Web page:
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Re: Great Quote about Looping by Brian Eno

Andy Butler said:
> "My take is that there's vastly more people who want to be *seen*
> as creative artists than really care about the art itself.
> I've always thought that any true creative motivation will
> exist without acceptance being an issue. (and if, as it's said, it 
> does take 10,000 hours to get good
>  at something, then there has to be a lot of hard work with
>  no recognition somewhere along the way) "
This reminds me (although I understand that your argument goes into a 
different direction altogether it seems to me) of that theatre 
director/manager (forgot his name, wasn't that important) who took it as 
a proof of the oustanding artistic quality of the plays directed by him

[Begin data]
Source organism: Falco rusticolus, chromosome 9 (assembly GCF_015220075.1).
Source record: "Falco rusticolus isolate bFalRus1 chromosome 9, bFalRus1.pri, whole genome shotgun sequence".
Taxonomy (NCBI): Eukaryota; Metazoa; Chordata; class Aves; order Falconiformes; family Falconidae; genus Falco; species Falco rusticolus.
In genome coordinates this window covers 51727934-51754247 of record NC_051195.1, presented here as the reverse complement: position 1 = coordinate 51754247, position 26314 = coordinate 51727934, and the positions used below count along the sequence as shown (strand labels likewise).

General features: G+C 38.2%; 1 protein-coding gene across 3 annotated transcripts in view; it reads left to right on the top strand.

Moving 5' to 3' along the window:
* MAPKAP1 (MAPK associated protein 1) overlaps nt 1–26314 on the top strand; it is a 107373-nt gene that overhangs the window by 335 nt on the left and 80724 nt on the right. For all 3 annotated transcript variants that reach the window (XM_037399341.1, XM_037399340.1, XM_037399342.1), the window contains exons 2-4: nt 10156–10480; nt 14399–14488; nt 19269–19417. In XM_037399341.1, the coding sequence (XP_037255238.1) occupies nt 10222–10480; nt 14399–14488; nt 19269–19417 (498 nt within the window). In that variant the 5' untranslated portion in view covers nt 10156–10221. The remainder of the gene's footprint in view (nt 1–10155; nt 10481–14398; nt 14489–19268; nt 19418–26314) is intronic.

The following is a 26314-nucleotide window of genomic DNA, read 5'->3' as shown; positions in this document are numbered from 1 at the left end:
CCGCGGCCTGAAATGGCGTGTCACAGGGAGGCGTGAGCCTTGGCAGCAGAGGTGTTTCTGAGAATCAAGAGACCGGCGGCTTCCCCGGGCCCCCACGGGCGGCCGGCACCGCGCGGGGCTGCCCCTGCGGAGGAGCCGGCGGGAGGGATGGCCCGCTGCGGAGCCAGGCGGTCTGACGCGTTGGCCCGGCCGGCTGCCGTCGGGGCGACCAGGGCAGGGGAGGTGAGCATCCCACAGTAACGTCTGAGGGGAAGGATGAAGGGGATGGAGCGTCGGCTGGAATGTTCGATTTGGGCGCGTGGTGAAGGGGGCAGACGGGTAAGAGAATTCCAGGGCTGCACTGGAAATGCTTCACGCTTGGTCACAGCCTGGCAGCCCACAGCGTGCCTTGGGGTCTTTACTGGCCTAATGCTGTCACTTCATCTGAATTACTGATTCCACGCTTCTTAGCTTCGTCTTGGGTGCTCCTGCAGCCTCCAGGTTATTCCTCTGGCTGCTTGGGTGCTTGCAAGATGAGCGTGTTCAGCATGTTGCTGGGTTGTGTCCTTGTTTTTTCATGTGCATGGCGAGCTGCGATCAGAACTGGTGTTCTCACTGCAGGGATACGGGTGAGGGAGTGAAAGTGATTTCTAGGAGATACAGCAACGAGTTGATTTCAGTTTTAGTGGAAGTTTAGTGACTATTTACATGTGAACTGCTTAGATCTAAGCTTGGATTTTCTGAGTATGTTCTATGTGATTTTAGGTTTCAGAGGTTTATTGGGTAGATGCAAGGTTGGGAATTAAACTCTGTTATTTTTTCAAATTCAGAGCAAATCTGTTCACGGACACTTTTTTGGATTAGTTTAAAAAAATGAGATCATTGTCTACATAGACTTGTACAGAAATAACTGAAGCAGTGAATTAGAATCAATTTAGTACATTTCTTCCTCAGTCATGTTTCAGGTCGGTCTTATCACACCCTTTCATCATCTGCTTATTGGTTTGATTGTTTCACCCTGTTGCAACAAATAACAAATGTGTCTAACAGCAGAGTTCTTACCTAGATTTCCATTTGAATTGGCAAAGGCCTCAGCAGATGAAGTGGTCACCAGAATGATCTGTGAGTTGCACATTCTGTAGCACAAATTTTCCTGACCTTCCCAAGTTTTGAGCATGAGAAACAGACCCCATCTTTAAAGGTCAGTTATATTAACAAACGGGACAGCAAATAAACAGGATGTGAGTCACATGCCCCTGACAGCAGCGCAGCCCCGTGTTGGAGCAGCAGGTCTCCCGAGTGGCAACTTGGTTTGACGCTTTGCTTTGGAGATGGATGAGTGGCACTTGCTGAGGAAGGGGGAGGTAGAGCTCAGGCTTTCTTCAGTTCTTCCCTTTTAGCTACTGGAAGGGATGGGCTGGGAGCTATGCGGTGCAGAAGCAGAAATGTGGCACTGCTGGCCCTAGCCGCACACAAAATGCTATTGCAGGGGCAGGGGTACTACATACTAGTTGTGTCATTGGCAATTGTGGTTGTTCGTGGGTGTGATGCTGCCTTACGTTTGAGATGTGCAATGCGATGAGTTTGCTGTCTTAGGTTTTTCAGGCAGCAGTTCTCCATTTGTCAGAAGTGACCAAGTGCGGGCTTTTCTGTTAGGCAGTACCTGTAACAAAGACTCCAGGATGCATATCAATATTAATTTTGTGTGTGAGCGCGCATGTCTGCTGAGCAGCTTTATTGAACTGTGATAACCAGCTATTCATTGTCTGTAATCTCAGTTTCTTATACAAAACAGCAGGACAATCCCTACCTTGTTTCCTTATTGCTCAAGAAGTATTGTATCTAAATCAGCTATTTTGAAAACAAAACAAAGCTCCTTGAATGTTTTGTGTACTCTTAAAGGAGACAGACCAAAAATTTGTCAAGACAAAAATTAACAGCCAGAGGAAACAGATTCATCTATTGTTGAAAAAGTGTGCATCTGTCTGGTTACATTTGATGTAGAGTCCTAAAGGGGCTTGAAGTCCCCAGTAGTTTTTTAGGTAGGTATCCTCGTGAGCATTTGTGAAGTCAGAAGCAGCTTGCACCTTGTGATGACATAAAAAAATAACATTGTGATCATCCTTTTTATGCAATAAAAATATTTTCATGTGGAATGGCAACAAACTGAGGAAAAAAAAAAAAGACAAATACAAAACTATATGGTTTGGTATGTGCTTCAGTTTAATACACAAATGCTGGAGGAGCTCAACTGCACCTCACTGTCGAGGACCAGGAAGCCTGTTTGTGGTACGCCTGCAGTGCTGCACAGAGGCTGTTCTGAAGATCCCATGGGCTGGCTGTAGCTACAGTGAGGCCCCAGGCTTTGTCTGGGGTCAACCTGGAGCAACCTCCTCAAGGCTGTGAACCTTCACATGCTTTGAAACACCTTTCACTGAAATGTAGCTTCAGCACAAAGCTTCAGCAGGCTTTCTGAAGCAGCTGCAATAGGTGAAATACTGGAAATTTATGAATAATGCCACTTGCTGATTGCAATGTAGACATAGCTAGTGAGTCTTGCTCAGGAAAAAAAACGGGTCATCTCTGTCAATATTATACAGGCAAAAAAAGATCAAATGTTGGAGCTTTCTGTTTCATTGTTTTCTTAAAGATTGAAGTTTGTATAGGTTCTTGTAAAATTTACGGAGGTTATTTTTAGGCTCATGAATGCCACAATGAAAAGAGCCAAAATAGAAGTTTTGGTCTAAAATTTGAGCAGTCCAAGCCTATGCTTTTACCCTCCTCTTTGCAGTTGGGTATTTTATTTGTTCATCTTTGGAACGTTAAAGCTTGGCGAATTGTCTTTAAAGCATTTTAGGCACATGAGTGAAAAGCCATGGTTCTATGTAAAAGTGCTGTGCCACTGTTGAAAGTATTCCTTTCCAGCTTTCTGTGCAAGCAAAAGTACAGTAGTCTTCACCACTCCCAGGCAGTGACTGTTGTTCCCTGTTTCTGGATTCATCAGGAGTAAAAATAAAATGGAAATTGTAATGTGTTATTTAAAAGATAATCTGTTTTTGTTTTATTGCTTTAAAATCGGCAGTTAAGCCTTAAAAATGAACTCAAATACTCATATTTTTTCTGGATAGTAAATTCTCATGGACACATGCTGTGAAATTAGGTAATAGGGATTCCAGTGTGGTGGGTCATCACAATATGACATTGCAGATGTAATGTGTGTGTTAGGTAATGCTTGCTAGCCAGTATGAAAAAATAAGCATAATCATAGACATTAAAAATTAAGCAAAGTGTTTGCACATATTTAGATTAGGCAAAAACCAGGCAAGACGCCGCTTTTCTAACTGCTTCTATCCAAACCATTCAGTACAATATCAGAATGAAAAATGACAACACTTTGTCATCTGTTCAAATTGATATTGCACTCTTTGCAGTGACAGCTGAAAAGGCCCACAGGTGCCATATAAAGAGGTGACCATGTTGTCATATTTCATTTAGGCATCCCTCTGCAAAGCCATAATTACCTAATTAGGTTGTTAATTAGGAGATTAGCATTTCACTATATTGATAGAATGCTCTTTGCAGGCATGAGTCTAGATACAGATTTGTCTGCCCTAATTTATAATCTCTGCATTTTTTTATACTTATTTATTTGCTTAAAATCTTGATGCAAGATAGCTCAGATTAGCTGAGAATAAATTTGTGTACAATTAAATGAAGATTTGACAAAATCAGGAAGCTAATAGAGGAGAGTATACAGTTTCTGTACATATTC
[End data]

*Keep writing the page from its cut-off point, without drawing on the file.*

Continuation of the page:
that they were usually performed in front of a less than half-empty 
house, whereas contemporaries such as Dieter Dorn always faced houses 
sold out in advance.

Back to your statement: while caring about the art itself is vital 
(unless you're trying to make it big in the pop world, of course), some 
sort of audience feedback seems helpful to me, too. Not that I get that 
much of it; to take my ongoing internet streaming concert, I think I 
maxed out once at a dozen viewers or so (not counting the VSV), with 
typically two or three, and I had also performed in front of a virtual 
empty house. Does that make my art really valid? Or does it just tell us 
that either my art sucks or I don't do enough for marketing?

What I'm trying to get at: you should invest those 10000 hours to get 
good at making music, but while you're doing that, you should also 
invest at least 2500 hours in marketing (unless you really don't care).


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